So far, it may seem like it’s all well and good for music. What we’ve not considered, of course, is the business side of things. The conclusion is, increasingly, that one cannot succeed without the other – good musicians must learn to be good businessmen (though, ironically, it seems that good business credentials can often be enough to prop up some pretty dire music). Many of you will have read articles about that person who clearly had lots of talent, but who didn’t succeed because they weren’t prepared to do the hard work. What you don’t see so often are articles about that person who had promising talent, worked hard, performed as far and wide as they could…but never quite “broke through.”
Of course, one explanation for this is that the former type of article is far more enjoyable to read and write because the author can adopt a judgemental tone, and say “let that be a lesson to you,” and their readers can shake their heads in disbelief and say “I’m glad I’m not that person.” Which is not to say that these people don’t exist: believe me, I’ve met quite a few of them. But their case is easily explained: they knew they were good, but they became aloof and arrogant and expected things to happen for them.
The latter case may be much harder to explain. The hardworking artist could be playing as far and wide as possible and still only be reaching a fairly small audience. Let’s ignore the lazy explanation that their music just isn’t any good; after all, the growth of music on the internet has made it possible to find an audience for just about any kind of music. One possibility, which may account for many of these ill-fated stories, is that their strategy is flawed. Perhaps they’re playing in their home town too often, or perhaps they’re only playing in towns where there’s little or no appetite for live music.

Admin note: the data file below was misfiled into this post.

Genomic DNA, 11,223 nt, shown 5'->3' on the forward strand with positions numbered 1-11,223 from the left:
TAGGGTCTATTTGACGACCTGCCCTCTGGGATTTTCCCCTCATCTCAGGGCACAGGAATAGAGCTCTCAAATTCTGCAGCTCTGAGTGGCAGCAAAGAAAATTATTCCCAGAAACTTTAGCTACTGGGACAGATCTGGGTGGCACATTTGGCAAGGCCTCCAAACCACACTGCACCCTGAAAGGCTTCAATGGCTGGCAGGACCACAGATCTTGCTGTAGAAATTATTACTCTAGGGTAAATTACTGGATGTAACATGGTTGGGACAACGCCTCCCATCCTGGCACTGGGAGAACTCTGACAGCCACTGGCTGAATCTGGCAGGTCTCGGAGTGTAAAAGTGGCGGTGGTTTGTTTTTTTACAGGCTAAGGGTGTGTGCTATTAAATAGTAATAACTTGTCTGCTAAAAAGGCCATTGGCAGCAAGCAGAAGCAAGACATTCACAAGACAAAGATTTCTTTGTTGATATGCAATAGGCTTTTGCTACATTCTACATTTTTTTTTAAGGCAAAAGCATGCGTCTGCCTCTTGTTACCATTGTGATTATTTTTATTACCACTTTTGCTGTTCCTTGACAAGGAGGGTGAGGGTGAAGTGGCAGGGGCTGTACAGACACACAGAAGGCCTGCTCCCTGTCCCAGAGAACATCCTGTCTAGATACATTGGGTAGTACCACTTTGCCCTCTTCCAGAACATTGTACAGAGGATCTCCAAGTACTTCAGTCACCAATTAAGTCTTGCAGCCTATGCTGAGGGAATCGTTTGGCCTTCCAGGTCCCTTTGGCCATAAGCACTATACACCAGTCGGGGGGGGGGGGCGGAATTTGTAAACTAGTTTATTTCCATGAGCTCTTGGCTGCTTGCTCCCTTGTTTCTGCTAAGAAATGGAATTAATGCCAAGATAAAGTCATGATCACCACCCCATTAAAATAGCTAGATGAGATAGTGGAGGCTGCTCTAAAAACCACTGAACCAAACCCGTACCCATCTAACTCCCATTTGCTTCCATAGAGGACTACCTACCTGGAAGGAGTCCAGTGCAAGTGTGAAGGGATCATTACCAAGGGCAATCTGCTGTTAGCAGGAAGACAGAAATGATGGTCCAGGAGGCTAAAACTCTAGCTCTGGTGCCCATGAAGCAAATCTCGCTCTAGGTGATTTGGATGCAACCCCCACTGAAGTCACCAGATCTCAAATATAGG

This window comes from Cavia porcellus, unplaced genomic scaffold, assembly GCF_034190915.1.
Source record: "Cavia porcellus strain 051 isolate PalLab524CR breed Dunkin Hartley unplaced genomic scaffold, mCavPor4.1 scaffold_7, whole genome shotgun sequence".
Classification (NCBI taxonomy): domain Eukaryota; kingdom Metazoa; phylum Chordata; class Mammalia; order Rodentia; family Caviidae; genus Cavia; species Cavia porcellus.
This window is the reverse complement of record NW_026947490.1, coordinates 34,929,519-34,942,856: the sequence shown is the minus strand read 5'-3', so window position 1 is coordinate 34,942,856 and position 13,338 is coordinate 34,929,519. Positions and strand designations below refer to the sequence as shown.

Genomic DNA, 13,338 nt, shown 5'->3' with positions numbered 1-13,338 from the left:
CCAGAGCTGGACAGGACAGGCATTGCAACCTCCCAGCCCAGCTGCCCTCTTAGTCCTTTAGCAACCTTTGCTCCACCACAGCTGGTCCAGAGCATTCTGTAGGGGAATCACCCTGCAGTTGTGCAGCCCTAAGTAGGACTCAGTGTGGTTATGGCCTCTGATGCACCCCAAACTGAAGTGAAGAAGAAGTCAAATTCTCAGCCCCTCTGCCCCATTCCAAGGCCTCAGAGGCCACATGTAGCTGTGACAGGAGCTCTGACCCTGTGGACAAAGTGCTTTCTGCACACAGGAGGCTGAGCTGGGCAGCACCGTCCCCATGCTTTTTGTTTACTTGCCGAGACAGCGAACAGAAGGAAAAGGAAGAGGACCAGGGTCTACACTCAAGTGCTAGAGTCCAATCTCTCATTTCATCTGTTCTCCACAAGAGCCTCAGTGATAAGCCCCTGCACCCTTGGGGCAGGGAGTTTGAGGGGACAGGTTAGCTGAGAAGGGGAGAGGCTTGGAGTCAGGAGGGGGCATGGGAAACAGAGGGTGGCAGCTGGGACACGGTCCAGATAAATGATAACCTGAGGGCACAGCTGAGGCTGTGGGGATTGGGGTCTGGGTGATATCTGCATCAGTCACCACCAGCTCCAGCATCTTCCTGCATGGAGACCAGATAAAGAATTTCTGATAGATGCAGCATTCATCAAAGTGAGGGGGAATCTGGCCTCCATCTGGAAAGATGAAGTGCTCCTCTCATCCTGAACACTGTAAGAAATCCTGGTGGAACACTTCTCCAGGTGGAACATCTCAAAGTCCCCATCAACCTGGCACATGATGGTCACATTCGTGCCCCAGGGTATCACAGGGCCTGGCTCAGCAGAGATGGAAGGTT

Or, perhaps they’re lacking a good “networker.” You see, the “music business” is a relatively nebulous concept: unlike many other sectors, a band does not fill in a form to apply for a vacancy at an institution or company. Instead, the old adage that it’s ultimately down to “Who You Know” has an unpleasant ring of truth to it. And to increase your chances of getting to know these useful contacts, your best bet is to meet lots of people and do lots of networking. But if you’ve got four or five great musicians who are all a bit shy and withdrawn offstage, who’s going to do that networking? Is it any wonder that so many bands eventually come to the conclusion that they need a booking agent or a manager? There’s nothing to say an introverted musician can’t do this, but remember that we find extensive social interaction tiring. We’re definitely into extroverted territory now.
Even that most important bit of networking – talking to the fans – can be a tricky one. Having people slap you on the back and tell you how much they enjoyed your set is immensely satisfying – hell, it’s one of the reasons we keep going back for more! Talking to people before and after your set can be incredibly important for keeping your fanbase close, but it can be very draining for those people who don’t thrive on social interaction. Even regular updates on social media may feel like more of a chore – it’s not just a case of thinking of something to post, it’s putting on your stage persona and thinking “what would my inner rock god post?”
As I said near the beginning, this is not to suggest that one personality type is any “better” than the other, but a lot of this is simply conjecture without some reliable data. I would be very interested to get some handle on what proportion of musicians are introverted or extroverted, or even where they sit on that spectrum. If you are a creative type – and especially if you have some insight into your own personality type – I would love to hear your take on this. Am I barking (shyly and politely) up the wrong tree? Or do I just need more data? I wonder if it’s time to cobble together a survey…